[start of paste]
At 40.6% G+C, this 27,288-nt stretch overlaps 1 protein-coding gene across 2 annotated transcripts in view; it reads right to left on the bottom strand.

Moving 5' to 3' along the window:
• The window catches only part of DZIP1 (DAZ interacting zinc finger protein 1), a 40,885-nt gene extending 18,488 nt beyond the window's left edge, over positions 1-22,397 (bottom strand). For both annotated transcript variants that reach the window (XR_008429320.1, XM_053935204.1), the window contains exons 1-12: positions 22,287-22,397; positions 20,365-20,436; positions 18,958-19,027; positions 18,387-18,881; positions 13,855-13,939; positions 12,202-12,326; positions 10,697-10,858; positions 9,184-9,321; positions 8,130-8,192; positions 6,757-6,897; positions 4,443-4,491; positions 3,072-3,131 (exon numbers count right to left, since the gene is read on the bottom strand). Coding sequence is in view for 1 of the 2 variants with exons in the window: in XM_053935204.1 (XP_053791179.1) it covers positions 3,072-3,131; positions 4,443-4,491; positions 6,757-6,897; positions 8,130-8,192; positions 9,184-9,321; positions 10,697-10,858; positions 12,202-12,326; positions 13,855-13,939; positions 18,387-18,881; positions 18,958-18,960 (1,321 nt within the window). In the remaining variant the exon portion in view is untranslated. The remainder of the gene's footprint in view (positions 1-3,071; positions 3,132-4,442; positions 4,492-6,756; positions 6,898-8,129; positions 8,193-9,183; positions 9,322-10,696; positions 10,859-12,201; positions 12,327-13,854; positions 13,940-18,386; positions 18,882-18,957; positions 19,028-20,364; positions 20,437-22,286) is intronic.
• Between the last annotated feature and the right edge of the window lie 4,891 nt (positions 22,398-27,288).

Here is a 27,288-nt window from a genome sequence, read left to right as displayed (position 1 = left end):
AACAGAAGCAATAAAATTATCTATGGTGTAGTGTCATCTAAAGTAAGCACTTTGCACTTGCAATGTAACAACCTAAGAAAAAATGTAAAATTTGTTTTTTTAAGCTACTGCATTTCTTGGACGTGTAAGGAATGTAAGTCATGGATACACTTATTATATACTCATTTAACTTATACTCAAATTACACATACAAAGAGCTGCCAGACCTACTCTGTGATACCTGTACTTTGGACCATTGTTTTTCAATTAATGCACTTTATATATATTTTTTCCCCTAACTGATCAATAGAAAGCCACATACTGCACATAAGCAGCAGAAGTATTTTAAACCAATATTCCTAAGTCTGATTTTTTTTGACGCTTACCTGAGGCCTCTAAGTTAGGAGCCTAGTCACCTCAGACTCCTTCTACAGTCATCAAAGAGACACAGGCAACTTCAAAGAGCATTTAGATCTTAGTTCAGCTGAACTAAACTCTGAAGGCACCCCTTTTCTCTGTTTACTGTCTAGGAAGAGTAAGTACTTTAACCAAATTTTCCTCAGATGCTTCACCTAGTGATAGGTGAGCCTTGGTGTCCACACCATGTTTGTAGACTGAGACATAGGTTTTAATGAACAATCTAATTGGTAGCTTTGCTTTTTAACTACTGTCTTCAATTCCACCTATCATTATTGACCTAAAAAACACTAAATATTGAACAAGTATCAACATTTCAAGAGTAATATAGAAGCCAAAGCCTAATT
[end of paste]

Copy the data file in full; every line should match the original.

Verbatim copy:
At 40.6% G+C, this 27,288-nt stretch overlaps 1 protein-coding gene across 2 annotated transcripts in view; it reads right to left on the bottom strand.

Moving 5' to 3' along the window:
• The window catches only part of DZIP1 (DAZ interacting zinc finger protein 1), a 40,885-nt gene extending 18,488 nt beyond the window's left edge, over positions 1-22,397 (bottom strand). For both annotated transcript variants that reach the window (XR_008429320.1, XM_053935204.1), the window contains exons 1-12: positions 22,287-22,397; positions 20,365-20,436; positions 18,958-19,027; positions 18,387-18,881; positions 13,855-13,939; positions 12,202-12,326; positions 10,697-10,858; positions 9,184-9,321; positions 8,130-8,192; positions 6,757-6,897; positions 4,443-4,491; positions 3,072-3,131 (exon numbers count right to left, since the gene is read on the bottom strand). Coding sequence is in view for 1 of the 2 variants with exons in the window: in XM_053935204.1 (XP_053791179.1) it covers positions 3,072-3,131; positions 4,443-4,491; positions 6,757-6,897; positions 8,130-8,192; positions 9,184-9,321; positions 10,697-10,858; positions 12,202-12,326; positions 13,855-13,939; positions 18,387-18,881; positions 18,958-18,960 (1,321 nt within the window). In the remaining variant the exon portion in view is untranslated. The remainder of the gene's footprint in view (positions 1-3,071; positions 3,132-4,442; positions 4,492-6,756; positions 6,898-8,129; positions 8,193-9,183; positions 9,322-10,696; positions 10,859-12,201; positions 12,327-13,854; positions 13,940-18,386; positions 18,882-18,957; positions 19,028-20,364; positions 20,437-22,286) is intronic.
• Between the last annotated feature and the right edge of the window lie 4,891 nt (positions 22,398-27,288).

Here is a 27,288-nt window from a genome sequence, read left to right as displayed (position 1 = left end):
AACAGAAGCAATAAAATTATCTATGGTGTAGTGTCATCTAAAGTAAGCACTTTGCACTTGCAATGTAACAACCTAAGAAAAAATGTAAAATTTGTTTTTTTAAGCTACTGCATTTCTTGGACGTGTAAGGAATGTAAGTCATGGATACACTTATTATATACTCATTTAACTTATACTCAAATTACACATACAAAGAGCTGCCAGACCTACTCTGTGATACCTGTACTTTGGACCATTGTTTTTCAATTAATGCACTTTATATATATTTTTTCCCCTAACTGATCAATAGAAAGCCACATACTGCACATAAGCAGCAGAAGTATTTTAAACCAATATTCCTAAGTCTGATTTTTTTTGACGCTTACCTGAGGCCTCTAAGTTAGGAGCCTAGTCACCTCAGACTCCTTCTACAGTCATCAAAGAGACACAGGCAACTTCAAAGAGCATTTAGATCTTAGTTCAGCTGAACTAAACTCTGAAGGCACCCCTTTTCTCTGTTTACTGTCTAGGAAGAGTAAGTACTTTAACCAAATTTTCCTCAGATGCTTCACCTAGTGATAGGTGAGCCTTGGTGTCCACACCATGTTTGTAGACTGAGACATAGGTTTTAATGAACAATCTAATTGGTAGCTTTGCTTTTTAACTACTGTCTTCAATTCCACCTATCATTATTGACCTAAAAAACACTAAATATTGAACAAGTATCAACATTTCAAGAGTAATATAGAAGCCAAAGCCTAATT